When Selwyn Birchwood picked up a guitar for the first time during the late ’90s, grunge was fading, nu-metal was in its infancy. No wonder Birchwood got the blues, literally and figuratively.
“When I started playing guitar back then, the stuff on the radio was just so repetitive and boring,” Birchwood said. “I was moved to look elsewhere.”
The pop, rock and hip-hop of that day didn’t speak to Birchwood, who discovered the blues.
“I just got a feeling from the blues that I got from no other music,” Birchwood explained during a call from his Carrollwood home. “I heard Jimi Hendrix and I was just blown away. He was larger than life. He played differently and dressed differently and acted differently. It’s still mind-blowing what he did. I learned that his rock was a product of the blues.”
So when he was 17, Birchwood went back into blues history and studied Muddy Waters, Albert King and Albert Collins and there was no turning back.
“By that time, I was completely sold on the blues,” Birchwood said. “I connected with it. I knew I had to make blues music.”
The Selwyn Birchwood Band was formed in Orlando four years ago and the band’s debut, “FL Boy,” dropped in 2011, which has the power and precision that is reminiscent of blues guitar hero Buddy Guy. Birchwood, 28, is that commanding with his ax.
“That’s a huge compliment since Buddy Guy has had a huge impact on me,” Birchwood said. “I remember seeing him when I was 17. I had no idea what I was walking into. He impressed me since he’s such a great guitarist and a great showmen. He certainly inspired me.”
The gritty vocalist is proud to have named his debut after the Sunshine State. “The name of that album represents me well since I’m all about Florida,” Birchwood said. “I loved growing up in Orlando, and I love living in the Tampa area. It’s not cool to say you’re from Florida and I’m fine with that. I wear Florida like a badge of honor. I wasn’t pretending to be from the Delta. I’m from Florida.”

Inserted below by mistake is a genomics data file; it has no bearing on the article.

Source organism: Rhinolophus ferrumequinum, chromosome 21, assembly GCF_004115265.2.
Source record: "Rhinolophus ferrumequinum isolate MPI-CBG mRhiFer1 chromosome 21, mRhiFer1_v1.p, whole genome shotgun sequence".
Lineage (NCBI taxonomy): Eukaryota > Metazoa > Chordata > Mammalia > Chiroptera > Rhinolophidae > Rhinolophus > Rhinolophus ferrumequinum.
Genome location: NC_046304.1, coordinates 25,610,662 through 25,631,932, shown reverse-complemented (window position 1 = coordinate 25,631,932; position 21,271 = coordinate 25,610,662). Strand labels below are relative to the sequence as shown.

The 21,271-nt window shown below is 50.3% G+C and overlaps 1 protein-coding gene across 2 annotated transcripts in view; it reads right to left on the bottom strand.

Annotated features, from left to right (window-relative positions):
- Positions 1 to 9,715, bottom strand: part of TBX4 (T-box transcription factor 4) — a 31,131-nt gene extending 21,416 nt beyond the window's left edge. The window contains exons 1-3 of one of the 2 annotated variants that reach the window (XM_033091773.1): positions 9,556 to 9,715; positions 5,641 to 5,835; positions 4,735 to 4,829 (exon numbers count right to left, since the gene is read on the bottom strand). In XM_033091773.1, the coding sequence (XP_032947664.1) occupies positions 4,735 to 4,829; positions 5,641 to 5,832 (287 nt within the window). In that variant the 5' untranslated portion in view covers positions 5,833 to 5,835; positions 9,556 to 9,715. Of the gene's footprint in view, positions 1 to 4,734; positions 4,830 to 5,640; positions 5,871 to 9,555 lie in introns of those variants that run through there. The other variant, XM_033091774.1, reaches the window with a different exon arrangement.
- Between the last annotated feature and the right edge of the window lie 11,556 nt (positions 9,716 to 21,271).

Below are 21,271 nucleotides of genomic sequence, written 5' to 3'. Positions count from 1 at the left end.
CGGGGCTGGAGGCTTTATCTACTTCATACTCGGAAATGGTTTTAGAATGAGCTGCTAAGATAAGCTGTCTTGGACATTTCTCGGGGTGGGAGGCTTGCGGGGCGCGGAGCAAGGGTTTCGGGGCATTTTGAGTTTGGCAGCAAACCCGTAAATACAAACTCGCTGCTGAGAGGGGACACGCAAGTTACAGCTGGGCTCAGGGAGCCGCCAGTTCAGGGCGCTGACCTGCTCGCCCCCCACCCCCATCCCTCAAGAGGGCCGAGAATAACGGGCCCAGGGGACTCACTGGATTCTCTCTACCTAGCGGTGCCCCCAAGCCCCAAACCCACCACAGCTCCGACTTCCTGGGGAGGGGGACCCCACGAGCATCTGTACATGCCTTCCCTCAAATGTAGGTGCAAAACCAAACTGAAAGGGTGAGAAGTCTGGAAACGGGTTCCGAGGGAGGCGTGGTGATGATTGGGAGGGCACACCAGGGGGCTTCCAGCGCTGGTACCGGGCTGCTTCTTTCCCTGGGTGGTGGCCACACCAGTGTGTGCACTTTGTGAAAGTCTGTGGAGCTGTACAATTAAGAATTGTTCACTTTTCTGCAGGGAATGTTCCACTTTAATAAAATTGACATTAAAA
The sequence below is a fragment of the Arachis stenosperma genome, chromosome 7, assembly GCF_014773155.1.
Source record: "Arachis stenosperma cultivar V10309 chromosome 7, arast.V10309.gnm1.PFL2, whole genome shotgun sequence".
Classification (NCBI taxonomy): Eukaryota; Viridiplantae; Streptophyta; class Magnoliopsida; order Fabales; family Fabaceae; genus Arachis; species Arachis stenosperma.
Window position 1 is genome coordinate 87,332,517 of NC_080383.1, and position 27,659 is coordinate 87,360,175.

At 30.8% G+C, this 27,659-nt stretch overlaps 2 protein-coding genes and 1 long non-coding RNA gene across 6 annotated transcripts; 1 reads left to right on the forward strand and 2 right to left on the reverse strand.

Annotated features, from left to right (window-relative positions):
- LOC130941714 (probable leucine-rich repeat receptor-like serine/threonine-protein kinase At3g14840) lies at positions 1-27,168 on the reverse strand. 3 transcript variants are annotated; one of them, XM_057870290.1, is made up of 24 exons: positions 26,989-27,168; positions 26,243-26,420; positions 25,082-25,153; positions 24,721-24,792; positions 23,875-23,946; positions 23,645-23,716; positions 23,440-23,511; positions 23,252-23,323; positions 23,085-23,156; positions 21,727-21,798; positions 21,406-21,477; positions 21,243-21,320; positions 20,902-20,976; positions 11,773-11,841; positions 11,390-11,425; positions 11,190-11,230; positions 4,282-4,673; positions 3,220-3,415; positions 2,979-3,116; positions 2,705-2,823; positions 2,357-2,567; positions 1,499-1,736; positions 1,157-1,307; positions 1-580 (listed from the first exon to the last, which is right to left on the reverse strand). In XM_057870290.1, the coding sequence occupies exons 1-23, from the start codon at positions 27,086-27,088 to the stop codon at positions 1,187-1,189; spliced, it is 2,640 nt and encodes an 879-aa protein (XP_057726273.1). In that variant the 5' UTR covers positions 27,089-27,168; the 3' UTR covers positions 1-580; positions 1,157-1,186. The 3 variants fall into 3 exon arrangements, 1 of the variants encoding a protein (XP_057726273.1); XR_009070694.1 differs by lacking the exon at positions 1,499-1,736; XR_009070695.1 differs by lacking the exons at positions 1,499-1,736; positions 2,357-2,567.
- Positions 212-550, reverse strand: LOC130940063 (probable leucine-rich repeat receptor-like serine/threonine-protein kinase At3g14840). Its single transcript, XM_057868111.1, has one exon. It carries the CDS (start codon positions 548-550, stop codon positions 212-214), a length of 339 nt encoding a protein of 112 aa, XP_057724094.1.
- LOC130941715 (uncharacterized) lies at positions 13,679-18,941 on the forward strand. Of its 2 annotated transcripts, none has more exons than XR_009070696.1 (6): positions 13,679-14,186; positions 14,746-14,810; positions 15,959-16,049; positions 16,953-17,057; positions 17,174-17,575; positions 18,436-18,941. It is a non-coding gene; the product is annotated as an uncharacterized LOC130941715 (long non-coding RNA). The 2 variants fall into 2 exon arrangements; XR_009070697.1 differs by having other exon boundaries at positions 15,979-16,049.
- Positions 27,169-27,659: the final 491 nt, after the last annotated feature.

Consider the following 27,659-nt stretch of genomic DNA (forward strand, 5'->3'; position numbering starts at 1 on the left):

The soft-spoken Birchwood, who will perform Friday at the Palladium, is thrilled to be based in the Tampa Bay area. “I’m crazy about living here because you have a great blues society (Suncoast Blues Society) and you have WMNF, which truly supports live music and plays recording artists, who you won’t hear elsewhere. I don’t get to play here as much as I’d like since we’re on the road a lot. But I have great memories playing Skipper’s and down in Bradenton and Sarasota. And you also have the Tampa Bay Blues Festival.”
Florida is a good market for Birchwood since many folks are at mid-life and beyond. “That’s true,” Birchwood said. “Most of the people that come out to our shows are 40 and older. That’s fine. But I wish we had more younger people come out. They need to know what the blues is about. They need to hear it. If they heard it, they would probably be moved like I was. The audience for the blues might be older but I don’t think the blues will ever go away. It’s something that is so relatable and so familiar.”
Birchwood and his band are working on an album. “The new material is funkier and rootsier,” Birchwood said. “But it’s still the blues. It’s my music. It’s what I’m always going to play.”